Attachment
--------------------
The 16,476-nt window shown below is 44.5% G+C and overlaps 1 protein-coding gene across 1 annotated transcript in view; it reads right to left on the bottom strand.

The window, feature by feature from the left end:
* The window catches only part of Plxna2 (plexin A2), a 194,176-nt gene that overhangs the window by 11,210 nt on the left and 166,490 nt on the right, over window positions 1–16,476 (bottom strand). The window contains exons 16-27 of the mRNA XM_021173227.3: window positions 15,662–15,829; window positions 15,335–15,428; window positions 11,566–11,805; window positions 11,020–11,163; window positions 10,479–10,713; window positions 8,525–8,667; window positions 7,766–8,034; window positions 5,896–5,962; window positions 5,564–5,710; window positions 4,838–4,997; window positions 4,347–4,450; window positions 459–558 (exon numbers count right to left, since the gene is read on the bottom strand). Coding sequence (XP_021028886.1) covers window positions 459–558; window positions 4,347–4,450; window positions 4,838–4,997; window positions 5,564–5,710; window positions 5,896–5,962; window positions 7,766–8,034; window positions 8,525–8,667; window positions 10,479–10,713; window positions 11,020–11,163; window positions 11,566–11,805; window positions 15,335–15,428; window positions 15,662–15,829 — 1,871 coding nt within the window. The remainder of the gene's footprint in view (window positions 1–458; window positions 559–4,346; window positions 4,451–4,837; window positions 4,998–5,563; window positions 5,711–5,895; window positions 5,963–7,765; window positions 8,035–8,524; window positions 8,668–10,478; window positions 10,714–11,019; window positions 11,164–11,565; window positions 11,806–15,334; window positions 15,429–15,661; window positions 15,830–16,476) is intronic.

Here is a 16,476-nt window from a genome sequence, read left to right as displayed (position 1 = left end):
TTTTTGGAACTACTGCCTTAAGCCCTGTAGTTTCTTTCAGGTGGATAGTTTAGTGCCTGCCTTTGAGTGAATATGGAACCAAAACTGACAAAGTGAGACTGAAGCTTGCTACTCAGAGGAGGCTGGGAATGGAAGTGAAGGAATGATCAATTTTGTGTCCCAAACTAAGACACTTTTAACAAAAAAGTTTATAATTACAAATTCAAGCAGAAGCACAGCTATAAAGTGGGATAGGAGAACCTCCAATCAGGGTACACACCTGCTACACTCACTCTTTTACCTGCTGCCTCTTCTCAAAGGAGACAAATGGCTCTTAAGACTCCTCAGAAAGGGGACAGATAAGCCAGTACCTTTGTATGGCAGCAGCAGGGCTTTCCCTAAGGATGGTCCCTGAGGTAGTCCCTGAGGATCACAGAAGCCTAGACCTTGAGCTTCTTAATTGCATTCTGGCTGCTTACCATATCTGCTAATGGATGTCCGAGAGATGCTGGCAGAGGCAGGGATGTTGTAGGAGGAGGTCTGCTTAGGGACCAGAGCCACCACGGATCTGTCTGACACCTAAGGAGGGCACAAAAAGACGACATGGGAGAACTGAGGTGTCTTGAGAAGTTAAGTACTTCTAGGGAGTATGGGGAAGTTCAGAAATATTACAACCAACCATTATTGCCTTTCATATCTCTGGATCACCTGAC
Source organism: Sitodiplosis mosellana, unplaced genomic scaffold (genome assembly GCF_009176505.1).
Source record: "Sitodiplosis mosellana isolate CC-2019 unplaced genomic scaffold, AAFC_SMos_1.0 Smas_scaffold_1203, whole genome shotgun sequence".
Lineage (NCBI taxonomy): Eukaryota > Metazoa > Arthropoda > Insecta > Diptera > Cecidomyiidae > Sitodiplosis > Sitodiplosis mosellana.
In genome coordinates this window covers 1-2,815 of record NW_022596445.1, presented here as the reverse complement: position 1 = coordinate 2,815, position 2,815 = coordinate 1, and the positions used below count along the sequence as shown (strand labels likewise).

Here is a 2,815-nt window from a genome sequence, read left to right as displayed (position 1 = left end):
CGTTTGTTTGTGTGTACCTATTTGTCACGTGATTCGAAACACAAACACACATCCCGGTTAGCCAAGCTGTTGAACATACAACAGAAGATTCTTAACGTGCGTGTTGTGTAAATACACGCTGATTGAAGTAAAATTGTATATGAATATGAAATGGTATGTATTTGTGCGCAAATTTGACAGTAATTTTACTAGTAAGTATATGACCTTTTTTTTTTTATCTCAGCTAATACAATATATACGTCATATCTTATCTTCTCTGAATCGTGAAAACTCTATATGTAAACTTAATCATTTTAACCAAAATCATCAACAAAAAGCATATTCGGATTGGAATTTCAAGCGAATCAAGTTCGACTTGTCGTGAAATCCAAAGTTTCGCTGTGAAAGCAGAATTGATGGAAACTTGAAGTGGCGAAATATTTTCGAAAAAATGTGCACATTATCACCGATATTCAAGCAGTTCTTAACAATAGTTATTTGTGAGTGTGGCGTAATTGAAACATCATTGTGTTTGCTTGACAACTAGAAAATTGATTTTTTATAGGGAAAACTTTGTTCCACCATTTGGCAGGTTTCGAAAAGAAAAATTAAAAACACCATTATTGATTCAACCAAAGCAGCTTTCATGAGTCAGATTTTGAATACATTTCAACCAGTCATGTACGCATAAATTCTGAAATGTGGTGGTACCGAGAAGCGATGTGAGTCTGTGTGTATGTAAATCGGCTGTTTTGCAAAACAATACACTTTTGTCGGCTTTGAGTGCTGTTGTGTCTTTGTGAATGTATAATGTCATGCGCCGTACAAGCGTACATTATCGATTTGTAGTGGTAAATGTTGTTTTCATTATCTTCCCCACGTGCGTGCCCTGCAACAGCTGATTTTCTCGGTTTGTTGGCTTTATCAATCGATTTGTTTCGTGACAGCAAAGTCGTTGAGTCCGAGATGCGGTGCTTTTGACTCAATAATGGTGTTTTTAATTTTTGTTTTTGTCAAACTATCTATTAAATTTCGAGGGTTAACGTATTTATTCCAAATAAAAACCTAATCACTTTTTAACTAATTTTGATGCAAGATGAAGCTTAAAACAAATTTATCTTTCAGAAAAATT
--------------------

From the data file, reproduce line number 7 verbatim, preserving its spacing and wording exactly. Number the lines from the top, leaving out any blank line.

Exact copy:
Source record: "Sitodiplosis mosellana isolate CC-2019 unplaced genomic scaffold, AAFC_SMos_1.0 Smas_scaffold_1203, whole genome shotgun sequence".